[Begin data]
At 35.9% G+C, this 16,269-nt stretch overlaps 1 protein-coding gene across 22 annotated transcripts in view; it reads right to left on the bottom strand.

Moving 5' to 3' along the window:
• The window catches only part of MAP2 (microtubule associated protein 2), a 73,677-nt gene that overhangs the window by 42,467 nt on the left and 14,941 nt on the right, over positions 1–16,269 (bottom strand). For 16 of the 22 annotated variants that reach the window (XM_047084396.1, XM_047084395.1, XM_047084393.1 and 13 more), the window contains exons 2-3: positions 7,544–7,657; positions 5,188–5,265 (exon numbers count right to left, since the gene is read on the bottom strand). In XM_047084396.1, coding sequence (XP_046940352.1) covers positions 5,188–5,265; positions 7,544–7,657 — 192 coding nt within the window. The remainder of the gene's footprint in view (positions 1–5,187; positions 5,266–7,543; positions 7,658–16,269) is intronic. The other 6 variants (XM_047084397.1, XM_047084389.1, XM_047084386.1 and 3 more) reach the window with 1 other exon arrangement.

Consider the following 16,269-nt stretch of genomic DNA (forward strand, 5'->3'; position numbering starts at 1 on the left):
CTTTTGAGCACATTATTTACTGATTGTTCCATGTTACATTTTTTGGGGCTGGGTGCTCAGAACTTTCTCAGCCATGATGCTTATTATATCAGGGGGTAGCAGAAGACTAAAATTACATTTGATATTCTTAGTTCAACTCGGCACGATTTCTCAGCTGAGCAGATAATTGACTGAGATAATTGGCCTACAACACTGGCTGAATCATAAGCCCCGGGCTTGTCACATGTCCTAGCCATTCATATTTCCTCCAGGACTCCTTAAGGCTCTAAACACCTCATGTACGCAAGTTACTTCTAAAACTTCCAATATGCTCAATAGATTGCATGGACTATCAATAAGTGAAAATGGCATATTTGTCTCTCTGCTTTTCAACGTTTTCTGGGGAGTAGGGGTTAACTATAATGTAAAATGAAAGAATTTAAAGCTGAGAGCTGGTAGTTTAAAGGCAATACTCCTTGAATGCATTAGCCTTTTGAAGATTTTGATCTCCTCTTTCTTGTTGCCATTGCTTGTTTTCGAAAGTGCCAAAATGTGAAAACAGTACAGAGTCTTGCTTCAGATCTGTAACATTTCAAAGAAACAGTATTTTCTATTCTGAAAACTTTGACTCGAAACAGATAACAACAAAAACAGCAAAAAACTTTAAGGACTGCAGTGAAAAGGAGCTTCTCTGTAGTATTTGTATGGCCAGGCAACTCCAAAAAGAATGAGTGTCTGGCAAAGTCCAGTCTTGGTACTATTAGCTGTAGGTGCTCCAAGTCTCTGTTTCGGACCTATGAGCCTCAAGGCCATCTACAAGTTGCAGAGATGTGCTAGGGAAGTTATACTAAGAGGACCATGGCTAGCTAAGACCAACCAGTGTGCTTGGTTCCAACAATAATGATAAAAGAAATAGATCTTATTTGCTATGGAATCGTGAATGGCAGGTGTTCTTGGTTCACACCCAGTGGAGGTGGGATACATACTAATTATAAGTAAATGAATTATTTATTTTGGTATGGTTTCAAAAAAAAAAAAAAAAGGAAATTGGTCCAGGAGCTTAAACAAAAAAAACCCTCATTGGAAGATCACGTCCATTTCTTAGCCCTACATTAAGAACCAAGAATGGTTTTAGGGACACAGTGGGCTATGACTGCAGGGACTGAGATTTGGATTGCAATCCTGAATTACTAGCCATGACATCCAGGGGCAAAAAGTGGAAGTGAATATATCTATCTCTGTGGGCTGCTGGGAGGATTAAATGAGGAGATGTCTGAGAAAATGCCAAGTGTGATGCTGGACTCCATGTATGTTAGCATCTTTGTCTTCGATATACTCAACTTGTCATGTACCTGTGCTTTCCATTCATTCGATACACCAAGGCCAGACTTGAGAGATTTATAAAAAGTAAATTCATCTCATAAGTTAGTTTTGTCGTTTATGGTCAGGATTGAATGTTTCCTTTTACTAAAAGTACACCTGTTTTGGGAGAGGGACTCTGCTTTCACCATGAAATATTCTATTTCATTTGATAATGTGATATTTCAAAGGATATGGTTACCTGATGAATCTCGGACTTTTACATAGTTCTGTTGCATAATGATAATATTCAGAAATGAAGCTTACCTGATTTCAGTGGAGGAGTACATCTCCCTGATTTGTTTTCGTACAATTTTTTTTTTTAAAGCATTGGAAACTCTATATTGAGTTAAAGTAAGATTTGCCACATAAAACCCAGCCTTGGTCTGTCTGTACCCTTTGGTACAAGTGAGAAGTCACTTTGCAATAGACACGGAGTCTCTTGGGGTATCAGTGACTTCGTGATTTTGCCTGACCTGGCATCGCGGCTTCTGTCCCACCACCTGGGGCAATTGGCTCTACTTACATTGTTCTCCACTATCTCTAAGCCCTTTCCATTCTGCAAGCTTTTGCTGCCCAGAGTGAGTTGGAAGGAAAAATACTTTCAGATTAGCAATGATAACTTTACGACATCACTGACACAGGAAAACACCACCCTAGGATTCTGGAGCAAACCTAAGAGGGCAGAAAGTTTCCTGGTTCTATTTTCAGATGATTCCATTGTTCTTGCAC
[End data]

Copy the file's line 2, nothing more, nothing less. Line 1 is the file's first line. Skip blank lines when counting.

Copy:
Moving 5' to 3' along the window: